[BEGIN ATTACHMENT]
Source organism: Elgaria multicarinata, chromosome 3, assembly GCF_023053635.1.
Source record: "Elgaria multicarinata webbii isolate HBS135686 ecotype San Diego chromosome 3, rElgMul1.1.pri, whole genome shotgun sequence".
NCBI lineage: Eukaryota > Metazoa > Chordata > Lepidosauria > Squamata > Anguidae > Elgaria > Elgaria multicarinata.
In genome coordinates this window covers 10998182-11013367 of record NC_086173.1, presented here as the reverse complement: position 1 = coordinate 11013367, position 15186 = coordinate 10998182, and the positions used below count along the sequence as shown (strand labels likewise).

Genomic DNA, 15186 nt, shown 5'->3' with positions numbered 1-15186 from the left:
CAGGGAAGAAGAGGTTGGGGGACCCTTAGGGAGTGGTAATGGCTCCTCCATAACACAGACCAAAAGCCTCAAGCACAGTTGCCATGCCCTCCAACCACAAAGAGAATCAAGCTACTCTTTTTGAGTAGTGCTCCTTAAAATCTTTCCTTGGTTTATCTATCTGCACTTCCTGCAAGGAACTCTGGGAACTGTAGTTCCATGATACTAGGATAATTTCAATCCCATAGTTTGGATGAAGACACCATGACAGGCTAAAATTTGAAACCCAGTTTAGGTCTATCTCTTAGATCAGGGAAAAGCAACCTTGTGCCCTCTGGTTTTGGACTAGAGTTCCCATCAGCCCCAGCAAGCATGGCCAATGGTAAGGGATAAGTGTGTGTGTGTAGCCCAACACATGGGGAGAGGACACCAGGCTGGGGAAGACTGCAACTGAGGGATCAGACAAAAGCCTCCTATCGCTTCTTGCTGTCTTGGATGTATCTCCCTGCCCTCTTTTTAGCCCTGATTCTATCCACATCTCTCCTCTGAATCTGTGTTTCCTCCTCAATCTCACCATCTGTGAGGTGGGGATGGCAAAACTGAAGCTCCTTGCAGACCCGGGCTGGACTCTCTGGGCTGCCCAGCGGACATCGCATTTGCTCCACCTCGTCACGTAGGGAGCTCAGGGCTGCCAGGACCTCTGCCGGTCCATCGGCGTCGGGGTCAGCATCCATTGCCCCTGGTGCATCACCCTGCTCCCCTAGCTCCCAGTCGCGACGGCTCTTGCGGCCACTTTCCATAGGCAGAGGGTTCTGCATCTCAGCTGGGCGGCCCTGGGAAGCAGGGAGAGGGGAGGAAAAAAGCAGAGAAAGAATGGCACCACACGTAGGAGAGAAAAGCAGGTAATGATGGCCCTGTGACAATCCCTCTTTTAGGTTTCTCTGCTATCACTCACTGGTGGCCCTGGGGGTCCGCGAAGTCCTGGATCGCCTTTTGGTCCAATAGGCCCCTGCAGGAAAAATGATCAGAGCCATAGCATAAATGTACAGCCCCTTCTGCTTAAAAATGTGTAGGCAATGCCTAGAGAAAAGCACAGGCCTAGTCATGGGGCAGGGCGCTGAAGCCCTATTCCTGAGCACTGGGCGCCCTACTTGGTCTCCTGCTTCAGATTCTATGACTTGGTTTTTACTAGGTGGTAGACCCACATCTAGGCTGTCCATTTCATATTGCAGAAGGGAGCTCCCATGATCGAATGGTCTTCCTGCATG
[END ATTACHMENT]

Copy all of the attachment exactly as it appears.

Source organism: Elgaria multicarinata, chromosome 3, assembly GCF_023053635.1.
Source record: "Elgaria multicarinata webbii isolate HBS135686 ecotype San Diego chromosome 3, rElgMul1.1.pri, whole genome shotgun sequence".
NCBI lineage: Eukaryota > Metazoa > Chordata > Lepidosauria > Squamata > Anguidae > Elgaria > Elgaria multicarinata.
In genome coordinates this window covers 10998182-11013367 of record NC_086173.1, presented here as the reverse complement: position 1 = coordinate 11013367, position 15186 = coordinate 10998182, and the positions used below count along the sequence as shown (strand labels likewise).

Genomic DNA, 15186 nt, shown 5'->3' with positions numbered 1-15186 from the left:
CAGGGAAGAAGAGGTTGGGGGACCCTTAGGGAGTGGTAATGGCTCCTCCATAACACAGACCAAAAGCCTCAAGCACAGTTGCCATGCCCTCCAACCACAAAGAGAATCAAGCTACTCTTTTTGAGTAGTGCTCCTTAAAATCTTTCCTTGGTTTATCTATCTGCACTTCCTGCAAGGAACTCTGGGAACTGTAGTTCCATGATACTAGGATAATTTCAATCCCATAGTTTGGATGAAGACACCATGACAGGCTAAAATTTGAAACCCAGTTTAGGTCTATCTCTTAGATCAGGGAAAAGCAACCTTGTGCCCTCTGGTTTTGGACTAGAGTTCCCATCAGCCCCAGCAAGCATGGCCAATGGTAAGGGATAAGTGTGTGTGTGTAGCCCAACACATGGGGAGAGGACACCAGGCTGGGGAAGACTGCAACTGAGGGATCAGACAAAAGCCTCCTATCGCTTCTTGCTGTCTTGGATGTATCTCCCTGCCCTCTTTTTAGCCCTGATTCTATCCACATCTCTCCTCTGAATCTGTGTTTCCTCCTCAATCTCACCATCTGTGAGGTGGGGATGGCAAAACTGAAGCTCCTTGCAGACCCGGGCTGGACTCTCTGGGCTGCCCAGCGGACATCGCATTTGCTCCACCTCGTCACGTAGGGAGCTCAGGGCTGCCAGGACCTCTGCCGGTCCATCGGCGTCGGGGTCAGCATCCATTGCCCCTGGTGCATCACCCTGCTCCCCTAGCTCCCAGTCGCGACGGCTCTTGCGGCCACTTTCCATAGGCAGAGGGTTCTGCATCTCAGCTGGGCGGCCCTGGGAAGCAGGGAGAGGGGAGGAAAAAAGCAGAGAAAGAATGGCACCACACGTAGGAGAGAAAAGCAGGTAATGATGGCCCTGTGACAATCCCTCTTTTAGGTTTCTCTGCTATCACTCACTGGTGGCCCTGGGGGTCCGCGAAGTCCTGGATCGCCTTTTGGTCCAATAGGCCCCTGCAGGAAAAATGATCAGAGCCATAGCATAAATGTACAGCCCCTTCTGCTTAAAAATGTGTAGGCAATGCCTAGAGAAAAGCACAGGCCTAGTCATGGGGCAGGGCGCTGAAGCCCTATTCCTGAGCACTGGGCGCCCTACTTGGTCTCCTGCTTCAGATTCTATGACTTGGTTTTTACTAGGTGGTAGACCCACATCTAGGCTGTCCATTTCATATTGCAGAAGGGAGCTCCCATGATCGAATGGTCTTCCTGCATG